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Microbial resveratrol metabolites

Significance and bioactivity of resveratrol

Resveratrol (3,5,4'-trihydroxy-trans-stilbene) is a secondary plant compound found in grapes, wine, various nuts, cocoa products and more. Several health-promoting effects of resveratrol are discussed. After oral intake, resveratrol is either metabolized directly by the human intestinal microbiota or it is absorbed by the intestinal mucosa and subsequently metabolized by endogenous enzymes.

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Innovation space NewFoodSystems

Research funding for new food systems

How will we feed ourselves as the world's population increases? What new protein sources can we use in view of the intensifying competition for agricultural land? Can, in the future, a health-promoting diet be realized with responsible consumption styles and production processes? Answers and solutions to these and other currently discussed questions about the nutrition of tomorrow are being researched in the innovation space NewFoodSystems.

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Laser labeling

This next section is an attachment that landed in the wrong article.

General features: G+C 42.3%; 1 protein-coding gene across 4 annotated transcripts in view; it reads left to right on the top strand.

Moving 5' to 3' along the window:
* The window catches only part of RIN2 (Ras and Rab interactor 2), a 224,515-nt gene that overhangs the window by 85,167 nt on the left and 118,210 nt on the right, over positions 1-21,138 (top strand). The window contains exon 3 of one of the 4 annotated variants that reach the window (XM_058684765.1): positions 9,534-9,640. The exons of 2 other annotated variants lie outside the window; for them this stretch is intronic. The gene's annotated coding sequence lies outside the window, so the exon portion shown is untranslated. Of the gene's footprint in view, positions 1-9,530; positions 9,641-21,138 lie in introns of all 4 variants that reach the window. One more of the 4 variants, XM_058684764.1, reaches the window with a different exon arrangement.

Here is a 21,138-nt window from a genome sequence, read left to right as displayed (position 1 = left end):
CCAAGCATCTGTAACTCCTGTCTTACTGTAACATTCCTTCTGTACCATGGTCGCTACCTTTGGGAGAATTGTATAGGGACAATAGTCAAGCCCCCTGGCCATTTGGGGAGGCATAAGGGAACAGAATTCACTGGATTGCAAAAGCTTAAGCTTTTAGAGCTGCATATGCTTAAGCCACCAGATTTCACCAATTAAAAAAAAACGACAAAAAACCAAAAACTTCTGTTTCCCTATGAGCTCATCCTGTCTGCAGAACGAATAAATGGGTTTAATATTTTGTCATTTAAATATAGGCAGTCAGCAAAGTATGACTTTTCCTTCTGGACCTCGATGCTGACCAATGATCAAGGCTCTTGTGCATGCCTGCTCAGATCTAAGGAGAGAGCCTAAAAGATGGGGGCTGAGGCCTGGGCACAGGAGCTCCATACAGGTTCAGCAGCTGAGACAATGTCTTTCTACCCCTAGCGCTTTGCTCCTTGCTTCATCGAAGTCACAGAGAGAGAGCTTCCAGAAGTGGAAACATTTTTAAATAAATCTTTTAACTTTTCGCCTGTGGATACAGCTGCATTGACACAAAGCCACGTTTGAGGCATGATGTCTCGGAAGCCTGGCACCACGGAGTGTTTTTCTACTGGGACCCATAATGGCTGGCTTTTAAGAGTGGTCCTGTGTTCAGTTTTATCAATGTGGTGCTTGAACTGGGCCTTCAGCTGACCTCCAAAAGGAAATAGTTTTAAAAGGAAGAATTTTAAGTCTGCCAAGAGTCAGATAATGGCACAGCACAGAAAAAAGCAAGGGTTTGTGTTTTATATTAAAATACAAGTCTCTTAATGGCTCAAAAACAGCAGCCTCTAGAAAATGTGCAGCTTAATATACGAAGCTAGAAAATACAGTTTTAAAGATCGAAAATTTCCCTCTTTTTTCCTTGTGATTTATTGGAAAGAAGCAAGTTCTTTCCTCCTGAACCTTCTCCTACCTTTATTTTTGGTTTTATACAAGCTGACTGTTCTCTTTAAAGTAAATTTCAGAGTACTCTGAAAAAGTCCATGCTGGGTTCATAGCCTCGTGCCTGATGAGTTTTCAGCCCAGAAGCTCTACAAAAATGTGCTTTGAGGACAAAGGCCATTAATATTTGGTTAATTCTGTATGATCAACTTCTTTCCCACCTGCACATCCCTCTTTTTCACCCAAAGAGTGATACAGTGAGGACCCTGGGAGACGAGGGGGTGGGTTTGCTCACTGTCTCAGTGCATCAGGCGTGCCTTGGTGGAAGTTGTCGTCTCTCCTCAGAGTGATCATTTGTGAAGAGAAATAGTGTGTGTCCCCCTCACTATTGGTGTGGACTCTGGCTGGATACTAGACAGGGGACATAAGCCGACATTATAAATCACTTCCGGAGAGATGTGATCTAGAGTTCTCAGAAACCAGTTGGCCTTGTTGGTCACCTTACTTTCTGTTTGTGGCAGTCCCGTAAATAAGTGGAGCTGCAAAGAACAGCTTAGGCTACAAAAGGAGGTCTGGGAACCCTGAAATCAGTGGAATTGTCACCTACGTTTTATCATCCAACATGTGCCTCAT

A new labeling method for fruit and vegetables

Where does the tomato come from? Is the cucumber organic or not? Was the banana really fair trade - or does it just happen to be among the FairTrade fruits? Questions like these are increasingly being asked by consumers when buying groceries. In order to meet this need for information, food today has to be well labelled. Because in addition to the visual impression, the taste or the health value, other product properties are often decisive for a purchase today. Important information relates to the place of production, the variety or the cultivation method. However, conventional information carriers such as packaging, bands or adhesive labels have certain disadvantages: they have to be recycled or disposed of, and bands and adhesive labels can also be lost. For this reason, alternatives are being discussed to permanently attach important product information to the food itself.